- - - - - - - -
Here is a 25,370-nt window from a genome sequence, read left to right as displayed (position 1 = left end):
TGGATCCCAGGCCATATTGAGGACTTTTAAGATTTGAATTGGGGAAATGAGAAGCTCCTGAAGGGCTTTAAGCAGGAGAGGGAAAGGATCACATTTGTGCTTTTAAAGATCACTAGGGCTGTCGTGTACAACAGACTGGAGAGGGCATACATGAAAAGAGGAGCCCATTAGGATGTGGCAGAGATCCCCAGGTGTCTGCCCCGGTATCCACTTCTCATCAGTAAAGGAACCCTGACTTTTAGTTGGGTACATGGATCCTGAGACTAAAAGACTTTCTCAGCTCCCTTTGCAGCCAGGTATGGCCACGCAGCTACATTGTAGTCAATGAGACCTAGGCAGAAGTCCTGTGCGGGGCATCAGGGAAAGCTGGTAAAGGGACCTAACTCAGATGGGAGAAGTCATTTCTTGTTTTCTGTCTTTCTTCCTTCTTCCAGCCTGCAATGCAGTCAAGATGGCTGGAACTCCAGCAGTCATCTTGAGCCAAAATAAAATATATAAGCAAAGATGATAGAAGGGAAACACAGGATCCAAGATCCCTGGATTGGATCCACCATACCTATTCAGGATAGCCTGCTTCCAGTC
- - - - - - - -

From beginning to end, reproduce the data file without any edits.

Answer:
Here is a 25,370-nt window from a genome sequence, read left to right as displayed (position 1 = left end):
TGGATCCCAGGCCATATTGAGGACTTTTAAGATTTGAATTGGGGAAATGAGAAGCTCCTGAAGGGCTTTAAGCAGGAGAGGGAAAGGATCACATTTGTGCTTTTAAAGATCACTAGGGCTGTCGTGTACAACAGACTGGAGAGGGCATACATGAAAAGAGGAGCCCATTAGGATGTGGCAGAGATCCCCAGGTGTCTGCCCCGGTATCCACTTCTCATCAGTAAAGGAACCCTGACTTTTAGTTGGGTACATGGATCCTGAGACTAAAAGACTTTCTCAGCTCCCTTTGCAGCCAGGTATGGCCACGCAGCTACATTGTAGTCAATGAGACCTAGGCAGAAGTCCTGTGCGGGGCATCAGGGAAAGCTGGTAAAGGGACCTAACTCAGATGGGAGAAGTCATTTCTTGTTTTCTGTCTTTCTTCCTTCTTCCAGCCTGCAATGCAGTCAAGATGGCTGGAACTCCAGCAGTCATCTTGAGCCAAAATAAAATATATAAGCAAAGATGATAGAAGGGAAACACAGGATCCAAGATCCCTGGATTGGATCCACCATACCTATTCAGGATAGCCTGCTTCCAGTC